New answers tagged

0

Correct, vitamin C (ascorbate) acts by donating 1 electron to a free radical (reducing them to a stable compound with paired electrons), and is thereby itself oxidized to semidehydroascorbate. This is actually a radical itself, but can be reduced back to ascorbate by thioredoxin reductase or cytochromes, using NADH or NADPH as the reducing agent. A pathway ...


2

Generally speaking, bulk essential nutrients (e.g. amino acids, fatty acids) are used stoichiometrically to form macro cellular structures and are 'baked in' to the structures or compounds they are used to make. Once those structures are destined for degradation, sometimes the bulk essential nutrients can be recovered and reused in the synthesis of other ...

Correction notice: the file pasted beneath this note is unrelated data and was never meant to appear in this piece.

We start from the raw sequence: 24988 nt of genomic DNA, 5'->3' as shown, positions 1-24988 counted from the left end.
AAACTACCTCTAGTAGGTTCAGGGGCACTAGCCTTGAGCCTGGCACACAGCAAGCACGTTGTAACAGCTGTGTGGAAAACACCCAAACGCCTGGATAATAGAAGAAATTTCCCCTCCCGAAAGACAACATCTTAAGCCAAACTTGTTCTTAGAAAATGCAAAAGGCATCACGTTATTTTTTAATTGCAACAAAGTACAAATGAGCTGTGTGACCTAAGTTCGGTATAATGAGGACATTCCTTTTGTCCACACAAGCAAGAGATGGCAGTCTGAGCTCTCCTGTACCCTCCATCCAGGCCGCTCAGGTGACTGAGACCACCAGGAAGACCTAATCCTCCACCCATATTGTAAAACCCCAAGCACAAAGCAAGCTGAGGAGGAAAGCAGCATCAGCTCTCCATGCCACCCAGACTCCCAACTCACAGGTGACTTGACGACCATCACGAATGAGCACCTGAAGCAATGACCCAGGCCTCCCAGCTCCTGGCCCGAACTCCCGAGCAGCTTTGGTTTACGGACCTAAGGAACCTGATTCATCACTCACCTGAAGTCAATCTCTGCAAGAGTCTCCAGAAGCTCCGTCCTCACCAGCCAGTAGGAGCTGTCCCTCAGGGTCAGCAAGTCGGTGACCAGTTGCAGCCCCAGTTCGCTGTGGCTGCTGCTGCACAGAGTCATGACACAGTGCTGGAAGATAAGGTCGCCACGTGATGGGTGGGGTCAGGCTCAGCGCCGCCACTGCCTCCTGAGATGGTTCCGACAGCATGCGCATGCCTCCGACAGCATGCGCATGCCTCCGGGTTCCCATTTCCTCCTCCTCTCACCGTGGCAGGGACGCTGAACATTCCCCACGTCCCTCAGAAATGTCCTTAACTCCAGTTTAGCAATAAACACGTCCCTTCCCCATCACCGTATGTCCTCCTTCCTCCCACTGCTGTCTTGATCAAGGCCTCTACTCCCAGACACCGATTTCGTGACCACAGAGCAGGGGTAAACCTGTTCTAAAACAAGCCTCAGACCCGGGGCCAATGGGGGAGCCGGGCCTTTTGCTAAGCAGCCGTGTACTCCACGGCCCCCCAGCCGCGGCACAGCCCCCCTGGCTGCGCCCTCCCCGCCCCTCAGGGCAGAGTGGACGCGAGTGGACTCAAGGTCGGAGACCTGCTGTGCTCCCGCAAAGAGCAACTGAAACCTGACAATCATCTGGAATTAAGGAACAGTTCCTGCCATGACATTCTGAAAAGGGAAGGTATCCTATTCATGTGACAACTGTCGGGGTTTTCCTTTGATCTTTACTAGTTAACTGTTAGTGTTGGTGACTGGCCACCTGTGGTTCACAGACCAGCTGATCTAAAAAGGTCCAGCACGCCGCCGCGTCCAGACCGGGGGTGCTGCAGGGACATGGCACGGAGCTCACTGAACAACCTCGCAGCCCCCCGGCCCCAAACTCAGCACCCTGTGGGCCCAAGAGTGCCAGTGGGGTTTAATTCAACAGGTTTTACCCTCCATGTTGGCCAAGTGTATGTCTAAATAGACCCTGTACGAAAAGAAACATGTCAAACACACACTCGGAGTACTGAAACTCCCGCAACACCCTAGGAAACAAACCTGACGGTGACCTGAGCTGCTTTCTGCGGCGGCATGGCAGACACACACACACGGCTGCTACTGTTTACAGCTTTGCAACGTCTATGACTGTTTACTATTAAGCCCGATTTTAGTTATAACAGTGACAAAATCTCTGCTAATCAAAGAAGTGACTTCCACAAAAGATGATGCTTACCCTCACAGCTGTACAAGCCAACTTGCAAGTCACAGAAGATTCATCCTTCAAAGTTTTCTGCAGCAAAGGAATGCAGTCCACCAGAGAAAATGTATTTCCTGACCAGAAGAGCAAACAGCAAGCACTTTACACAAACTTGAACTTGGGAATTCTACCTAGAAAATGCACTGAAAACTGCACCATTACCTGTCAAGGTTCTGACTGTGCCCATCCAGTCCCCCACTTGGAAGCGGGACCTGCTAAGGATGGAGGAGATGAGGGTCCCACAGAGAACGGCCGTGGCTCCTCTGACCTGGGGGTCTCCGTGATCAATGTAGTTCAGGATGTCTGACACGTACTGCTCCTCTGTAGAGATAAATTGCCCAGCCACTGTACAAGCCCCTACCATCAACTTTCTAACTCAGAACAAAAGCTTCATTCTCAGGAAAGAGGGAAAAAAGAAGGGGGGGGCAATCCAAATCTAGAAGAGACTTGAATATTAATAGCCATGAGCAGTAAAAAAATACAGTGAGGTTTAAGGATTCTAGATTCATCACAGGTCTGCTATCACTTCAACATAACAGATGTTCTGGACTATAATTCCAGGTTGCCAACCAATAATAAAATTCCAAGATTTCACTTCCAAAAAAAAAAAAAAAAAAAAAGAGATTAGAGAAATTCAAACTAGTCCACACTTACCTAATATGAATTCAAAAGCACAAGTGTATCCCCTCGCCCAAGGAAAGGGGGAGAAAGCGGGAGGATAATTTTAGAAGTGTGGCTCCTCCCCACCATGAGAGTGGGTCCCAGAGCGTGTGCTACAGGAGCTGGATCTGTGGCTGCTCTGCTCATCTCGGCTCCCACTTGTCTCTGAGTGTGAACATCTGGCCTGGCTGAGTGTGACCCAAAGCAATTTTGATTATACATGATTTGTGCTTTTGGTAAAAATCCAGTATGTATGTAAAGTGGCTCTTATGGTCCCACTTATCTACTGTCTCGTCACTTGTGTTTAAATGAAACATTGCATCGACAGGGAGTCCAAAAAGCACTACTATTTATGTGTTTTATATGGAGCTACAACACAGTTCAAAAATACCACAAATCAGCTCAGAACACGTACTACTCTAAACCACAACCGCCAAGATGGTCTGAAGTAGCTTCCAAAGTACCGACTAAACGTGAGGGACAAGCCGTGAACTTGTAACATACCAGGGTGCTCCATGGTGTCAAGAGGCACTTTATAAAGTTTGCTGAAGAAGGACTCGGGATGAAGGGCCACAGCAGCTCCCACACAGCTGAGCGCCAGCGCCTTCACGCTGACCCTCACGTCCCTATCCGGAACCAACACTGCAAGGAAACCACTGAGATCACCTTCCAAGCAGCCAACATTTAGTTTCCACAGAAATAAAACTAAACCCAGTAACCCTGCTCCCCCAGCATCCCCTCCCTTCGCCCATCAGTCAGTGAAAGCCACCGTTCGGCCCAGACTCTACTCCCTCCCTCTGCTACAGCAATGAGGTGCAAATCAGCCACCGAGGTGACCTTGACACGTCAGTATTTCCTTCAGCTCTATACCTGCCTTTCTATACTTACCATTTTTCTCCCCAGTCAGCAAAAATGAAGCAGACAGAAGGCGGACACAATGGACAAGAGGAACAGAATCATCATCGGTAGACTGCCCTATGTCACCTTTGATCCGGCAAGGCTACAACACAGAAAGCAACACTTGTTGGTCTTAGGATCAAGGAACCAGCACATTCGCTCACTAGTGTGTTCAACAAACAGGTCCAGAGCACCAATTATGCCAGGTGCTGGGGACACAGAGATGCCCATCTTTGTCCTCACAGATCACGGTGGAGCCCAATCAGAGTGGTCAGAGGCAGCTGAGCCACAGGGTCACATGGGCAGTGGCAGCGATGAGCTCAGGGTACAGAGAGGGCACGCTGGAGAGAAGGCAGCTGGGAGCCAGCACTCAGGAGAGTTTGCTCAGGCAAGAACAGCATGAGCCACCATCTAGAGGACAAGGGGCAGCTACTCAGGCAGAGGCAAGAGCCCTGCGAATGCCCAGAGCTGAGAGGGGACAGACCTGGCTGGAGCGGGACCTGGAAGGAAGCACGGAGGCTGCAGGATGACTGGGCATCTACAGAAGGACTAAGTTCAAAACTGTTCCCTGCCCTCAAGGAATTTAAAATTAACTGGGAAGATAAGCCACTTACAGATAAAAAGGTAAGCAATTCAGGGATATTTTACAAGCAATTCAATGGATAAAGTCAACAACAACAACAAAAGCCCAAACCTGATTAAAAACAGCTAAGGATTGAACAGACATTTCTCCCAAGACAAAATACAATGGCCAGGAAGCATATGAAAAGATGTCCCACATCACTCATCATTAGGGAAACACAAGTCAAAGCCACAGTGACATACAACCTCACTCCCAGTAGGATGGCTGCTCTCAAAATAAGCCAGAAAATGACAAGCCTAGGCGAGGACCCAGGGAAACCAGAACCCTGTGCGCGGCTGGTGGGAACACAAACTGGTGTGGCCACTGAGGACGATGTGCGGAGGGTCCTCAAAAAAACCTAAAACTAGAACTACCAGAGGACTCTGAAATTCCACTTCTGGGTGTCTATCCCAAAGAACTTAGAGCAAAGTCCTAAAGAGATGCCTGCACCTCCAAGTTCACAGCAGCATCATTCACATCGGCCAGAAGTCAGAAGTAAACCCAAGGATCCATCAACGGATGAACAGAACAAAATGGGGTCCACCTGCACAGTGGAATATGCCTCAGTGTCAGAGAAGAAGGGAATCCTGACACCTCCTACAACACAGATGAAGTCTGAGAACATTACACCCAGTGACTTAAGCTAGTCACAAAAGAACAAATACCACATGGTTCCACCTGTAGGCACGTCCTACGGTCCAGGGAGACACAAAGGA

0

It's just naming convention. We recognize, officially, the 13 vitamins based on activity, but we intentionally classify amino acids, etc. as such instead of as vitamins. It's just one of those things that people stick to so that it's standard, such as beverages as a blanket term for certain drinks but not for every type of fluid. (maybe that's a bad example, ...



Top 50 recent answers are included